If you find yourself a party to a lawsuit or dispute, whether as an individual or as the corporate representative of your company, there is a good chance that you will take part in at least one mediation session. What can you expect at that mediation? Before we can answer this question, we must first ask, “What is mediation?” Mediation is a form of “alternative dispute resolution,” and it can be a valuable way of resolving a dispute without the need for litigation and a trial.
Sometimes parties to a dispute mutually agree to submit their dispute to mediation without any requirement from a court to engage in mediation; this is considered “voluntary” mediation. In other cases, mediation is required. For example, after the discovery phase of the case is completed and prior to a pretrial settlement conference held before the court, many of Maryland’s Circuit Courts require parties to a litigation matter to engage in a court-ordered mediation. In either situation, mediation involves all parties to a dispute working with a professional mediator to seek a negotiated resolution of the dispute. Professional mediators are trained in conflict resolution, and this resolution can take many different forms.
Mediation is less formal than court proceedings. Although it is often held within the context of an adversarial dispute, mediation itself is not an adversarial process. Mediation sessions typically are held in an attorney’s office with all attorneys and parties present, along with the mediator. However, since the outbreak of the COVID-19 pandemic, mediation is now often carried out remotely via Zoom or a similar videoconferencing platform, with parties separated into their own remote “rooms.” Nothing said or written during mediation is officially recorded, and nothing said during the mediation can be used against either party in any subsequent legal proceedings. The mediator is not acting as a judge, and his or her role is not to adjudicate the strengths or weaknesses of either side’s case. Instead, the mediator will try to find areas of agreement or ways to settle a dispute without starting (or continuing) litigation. Mediators are useful because they are independent third parties who can look at cases objectively and provide everyone with unbiased feedback.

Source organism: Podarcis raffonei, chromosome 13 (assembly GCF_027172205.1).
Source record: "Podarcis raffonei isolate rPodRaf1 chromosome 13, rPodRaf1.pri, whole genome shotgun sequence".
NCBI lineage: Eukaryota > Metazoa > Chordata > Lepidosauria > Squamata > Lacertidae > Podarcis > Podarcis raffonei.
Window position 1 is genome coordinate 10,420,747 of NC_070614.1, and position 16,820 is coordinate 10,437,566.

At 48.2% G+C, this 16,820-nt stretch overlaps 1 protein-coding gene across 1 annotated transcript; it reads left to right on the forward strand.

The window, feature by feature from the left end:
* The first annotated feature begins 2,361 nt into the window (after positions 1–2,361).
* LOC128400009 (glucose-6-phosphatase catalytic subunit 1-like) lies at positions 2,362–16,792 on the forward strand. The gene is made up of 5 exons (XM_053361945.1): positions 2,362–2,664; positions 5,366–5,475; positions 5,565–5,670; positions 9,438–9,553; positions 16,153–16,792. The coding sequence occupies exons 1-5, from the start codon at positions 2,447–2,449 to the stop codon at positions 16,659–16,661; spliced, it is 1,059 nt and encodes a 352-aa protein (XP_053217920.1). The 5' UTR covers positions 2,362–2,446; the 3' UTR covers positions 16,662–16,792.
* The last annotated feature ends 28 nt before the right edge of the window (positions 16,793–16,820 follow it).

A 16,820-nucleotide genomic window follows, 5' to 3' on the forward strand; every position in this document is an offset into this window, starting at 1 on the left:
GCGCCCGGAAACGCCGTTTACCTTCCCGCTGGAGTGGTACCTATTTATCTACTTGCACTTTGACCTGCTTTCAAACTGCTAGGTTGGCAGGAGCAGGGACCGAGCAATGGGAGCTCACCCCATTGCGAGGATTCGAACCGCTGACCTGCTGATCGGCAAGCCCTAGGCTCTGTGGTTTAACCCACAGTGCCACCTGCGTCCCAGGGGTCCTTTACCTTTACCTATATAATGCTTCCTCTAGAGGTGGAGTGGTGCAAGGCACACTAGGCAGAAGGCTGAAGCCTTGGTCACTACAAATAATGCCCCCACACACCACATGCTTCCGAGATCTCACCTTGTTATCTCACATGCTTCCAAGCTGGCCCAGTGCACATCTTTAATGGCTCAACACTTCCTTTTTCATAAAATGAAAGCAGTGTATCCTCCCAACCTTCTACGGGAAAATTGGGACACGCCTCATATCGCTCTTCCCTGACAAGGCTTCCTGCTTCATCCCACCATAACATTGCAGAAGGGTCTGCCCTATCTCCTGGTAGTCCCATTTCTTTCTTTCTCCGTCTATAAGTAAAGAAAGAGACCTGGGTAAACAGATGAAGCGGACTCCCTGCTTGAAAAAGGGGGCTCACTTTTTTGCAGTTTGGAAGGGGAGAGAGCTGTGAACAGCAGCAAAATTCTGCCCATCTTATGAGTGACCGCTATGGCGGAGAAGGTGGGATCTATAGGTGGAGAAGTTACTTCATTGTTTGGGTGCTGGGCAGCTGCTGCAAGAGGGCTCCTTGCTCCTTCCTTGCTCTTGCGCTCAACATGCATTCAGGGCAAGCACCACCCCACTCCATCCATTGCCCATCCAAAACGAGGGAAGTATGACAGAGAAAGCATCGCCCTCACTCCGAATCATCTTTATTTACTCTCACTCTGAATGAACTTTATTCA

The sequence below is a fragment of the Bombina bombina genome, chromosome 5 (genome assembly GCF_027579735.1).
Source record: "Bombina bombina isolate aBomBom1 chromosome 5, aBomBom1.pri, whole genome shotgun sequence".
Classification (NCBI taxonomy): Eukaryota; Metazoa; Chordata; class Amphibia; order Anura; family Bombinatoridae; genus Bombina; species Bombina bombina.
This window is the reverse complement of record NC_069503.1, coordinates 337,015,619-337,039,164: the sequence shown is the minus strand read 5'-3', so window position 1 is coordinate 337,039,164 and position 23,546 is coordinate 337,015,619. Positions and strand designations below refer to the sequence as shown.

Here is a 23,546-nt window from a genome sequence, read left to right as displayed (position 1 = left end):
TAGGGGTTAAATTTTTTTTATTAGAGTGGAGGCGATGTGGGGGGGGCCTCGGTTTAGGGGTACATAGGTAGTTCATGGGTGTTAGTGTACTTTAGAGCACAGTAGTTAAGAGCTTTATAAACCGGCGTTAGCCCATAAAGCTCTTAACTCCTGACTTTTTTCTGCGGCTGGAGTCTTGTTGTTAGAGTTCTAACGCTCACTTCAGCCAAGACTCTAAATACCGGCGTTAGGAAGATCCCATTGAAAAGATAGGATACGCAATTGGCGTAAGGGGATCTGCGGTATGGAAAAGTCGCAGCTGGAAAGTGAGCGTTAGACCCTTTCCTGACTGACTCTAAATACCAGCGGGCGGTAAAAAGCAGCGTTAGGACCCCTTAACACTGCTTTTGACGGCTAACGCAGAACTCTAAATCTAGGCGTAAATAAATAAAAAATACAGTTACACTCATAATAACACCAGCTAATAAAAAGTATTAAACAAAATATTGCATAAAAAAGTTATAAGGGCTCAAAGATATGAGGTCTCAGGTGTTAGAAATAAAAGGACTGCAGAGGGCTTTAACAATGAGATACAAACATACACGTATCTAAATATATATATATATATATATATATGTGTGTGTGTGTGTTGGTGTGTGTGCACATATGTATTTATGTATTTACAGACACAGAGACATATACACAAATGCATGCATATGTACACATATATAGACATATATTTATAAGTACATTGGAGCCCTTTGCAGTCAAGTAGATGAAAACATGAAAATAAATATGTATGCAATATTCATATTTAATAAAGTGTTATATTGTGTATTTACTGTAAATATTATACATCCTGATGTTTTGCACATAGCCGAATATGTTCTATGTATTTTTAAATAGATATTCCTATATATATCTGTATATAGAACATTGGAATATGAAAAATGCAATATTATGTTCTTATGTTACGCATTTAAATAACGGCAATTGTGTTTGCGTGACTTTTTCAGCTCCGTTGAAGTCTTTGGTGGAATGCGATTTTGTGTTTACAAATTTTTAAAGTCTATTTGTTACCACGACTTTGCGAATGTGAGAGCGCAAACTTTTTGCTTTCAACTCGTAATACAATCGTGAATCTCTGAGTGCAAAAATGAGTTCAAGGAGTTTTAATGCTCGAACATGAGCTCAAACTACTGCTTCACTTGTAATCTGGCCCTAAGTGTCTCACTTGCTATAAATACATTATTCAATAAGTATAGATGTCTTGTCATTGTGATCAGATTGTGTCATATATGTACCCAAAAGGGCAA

During a mediation, the mediator often will begin with a brief statement explaining their credentials and their “ground rules” for the mediation. The attorneys will then have an opportunity to give brief statements setting forth their respective clients’ positions regarding the case. Prior to a mediation, one thing you should consider is how involved (or uninvolved) you would like to be during the mediation session. Mediation is a process to resolve your dispute and is often most effective when the discussion is driven by the parties as opposed to the attorneys. However, different mediators have different styles, and your level of participation can also be adjusted according to your comfort level throughout the process.
The mediator will explore various ideas for settlement, addressing questions to the attorneys or the parties. In some mediations, the majority of the proceedings take place with everyone in the same room. More typically, the mediator may suggest private meetings between the mediator and one side or the other, or just with the attorneys. Since these rooms are now often virtual, with the parties being in different physical locations and meeting via secure internet connection, think about the topics you wish to discuss in front of the other party and the topics you wish to discuss directly with the mediator. If you are not sure, you can always speak privately with your attorney or with the mediator at any time during the mediation. In addition, you may always ask the mediator not to share particular information with the other party.